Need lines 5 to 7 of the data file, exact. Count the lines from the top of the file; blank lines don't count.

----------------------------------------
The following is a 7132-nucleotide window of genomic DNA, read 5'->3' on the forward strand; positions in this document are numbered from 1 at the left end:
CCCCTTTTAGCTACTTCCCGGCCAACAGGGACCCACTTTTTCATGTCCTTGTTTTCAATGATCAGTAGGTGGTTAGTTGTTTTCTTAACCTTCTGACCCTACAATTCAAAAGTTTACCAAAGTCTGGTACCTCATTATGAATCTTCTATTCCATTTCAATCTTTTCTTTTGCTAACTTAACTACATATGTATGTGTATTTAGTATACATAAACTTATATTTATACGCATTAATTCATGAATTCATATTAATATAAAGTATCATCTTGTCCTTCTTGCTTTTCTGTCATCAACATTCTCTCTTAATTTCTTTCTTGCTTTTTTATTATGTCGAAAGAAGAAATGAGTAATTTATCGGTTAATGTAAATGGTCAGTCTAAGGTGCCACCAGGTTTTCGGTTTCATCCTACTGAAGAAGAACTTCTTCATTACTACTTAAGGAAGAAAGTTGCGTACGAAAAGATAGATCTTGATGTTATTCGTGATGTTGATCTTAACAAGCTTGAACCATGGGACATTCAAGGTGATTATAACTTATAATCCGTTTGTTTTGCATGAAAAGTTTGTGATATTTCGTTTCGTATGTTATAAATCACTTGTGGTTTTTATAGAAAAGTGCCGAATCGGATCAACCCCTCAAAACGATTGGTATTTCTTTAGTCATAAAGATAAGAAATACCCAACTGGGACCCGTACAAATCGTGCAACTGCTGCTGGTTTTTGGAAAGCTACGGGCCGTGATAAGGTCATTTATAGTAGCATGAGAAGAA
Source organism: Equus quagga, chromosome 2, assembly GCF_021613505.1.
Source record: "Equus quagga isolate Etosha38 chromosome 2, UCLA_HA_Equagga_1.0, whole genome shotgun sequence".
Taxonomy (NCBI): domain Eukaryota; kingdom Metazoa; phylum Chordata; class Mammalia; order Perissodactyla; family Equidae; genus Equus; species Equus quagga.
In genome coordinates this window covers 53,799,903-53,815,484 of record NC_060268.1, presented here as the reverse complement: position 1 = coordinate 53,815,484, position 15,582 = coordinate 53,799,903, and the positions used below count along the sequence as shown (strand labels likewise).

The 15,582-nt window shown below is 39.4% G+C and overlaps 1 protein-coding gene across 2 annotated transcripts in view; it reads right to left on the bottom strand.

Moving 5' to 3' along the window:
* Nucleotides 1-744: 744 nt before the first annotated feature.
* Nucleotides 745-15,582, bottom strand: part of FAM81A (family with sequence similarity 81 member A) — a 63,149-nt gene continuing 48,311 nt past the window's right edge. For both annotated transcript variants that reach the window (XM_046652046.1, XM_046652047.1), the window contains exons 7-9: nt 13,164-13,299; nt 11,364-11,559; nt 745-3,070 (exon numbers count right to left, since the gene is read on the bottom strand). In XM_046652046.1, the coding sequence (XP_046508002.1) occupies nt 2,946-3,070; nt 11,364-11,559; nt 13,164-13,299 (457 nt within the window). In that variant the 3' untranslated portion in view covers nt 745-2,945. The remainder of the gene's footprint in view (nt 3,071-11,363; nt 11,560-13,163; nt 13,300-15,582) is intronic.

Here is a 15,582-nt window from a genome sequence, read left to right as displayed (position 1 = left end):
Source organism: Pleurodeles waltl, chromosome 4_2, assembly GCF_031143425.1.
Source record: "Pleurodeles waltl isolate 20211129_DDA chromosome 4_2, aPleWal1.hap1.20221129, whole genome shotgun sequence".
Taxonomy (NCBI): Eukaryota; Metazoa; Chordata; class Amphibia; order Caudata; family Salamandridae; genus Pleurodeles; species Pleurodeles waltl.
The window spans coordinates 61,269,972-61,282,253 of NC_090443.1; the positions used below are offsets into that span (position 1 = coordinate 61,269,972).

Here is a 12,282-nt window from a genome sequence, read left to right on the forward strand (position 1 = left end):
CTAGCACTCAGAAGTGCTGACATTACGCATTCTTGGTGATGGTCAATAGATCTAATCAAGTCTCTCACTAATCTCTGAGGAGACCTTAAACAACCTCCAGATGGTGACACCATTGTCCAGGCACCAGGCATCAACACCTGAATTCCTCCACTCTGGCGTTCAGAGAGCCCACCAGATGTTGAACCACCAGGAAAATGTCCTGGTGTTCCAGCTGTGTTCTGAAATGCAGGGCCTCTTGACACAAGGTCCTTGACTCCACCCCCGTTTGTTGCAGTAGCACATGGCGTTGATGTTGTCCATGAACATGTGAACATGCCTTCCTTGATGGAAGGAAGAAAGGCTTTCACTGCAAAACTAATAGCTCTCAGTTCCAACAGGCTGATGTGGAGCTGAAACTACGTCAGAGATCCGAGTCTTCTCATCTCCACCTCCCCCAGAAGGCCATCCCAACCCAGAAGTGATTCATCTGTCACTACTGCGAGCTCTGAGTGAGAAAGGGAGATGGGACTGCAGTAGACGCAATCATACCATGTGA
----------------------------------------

Taxonomy (NCBI): domain Eukaryota; kingdom Metazoa; phylum Chordata; class Mammalia; order Perissodactyla; family Equidae; genus Equus; species Equus quagga.
In genome coordinates this window covers 53,799,903-53,815,484 of record NC_060268.1, presented here as the reverse complement: position 1 = coordinate 53,815,484, position 15,582 = coordinate 53,799,903, and the positions used below count along the sequence as shown (strand labels likewise).

The 15,582-nt window shown below is 39.4% G+C and overlaps 1 protein-coding gene across 2 annotated transcripts in view; it reads right to left on the bottom strand.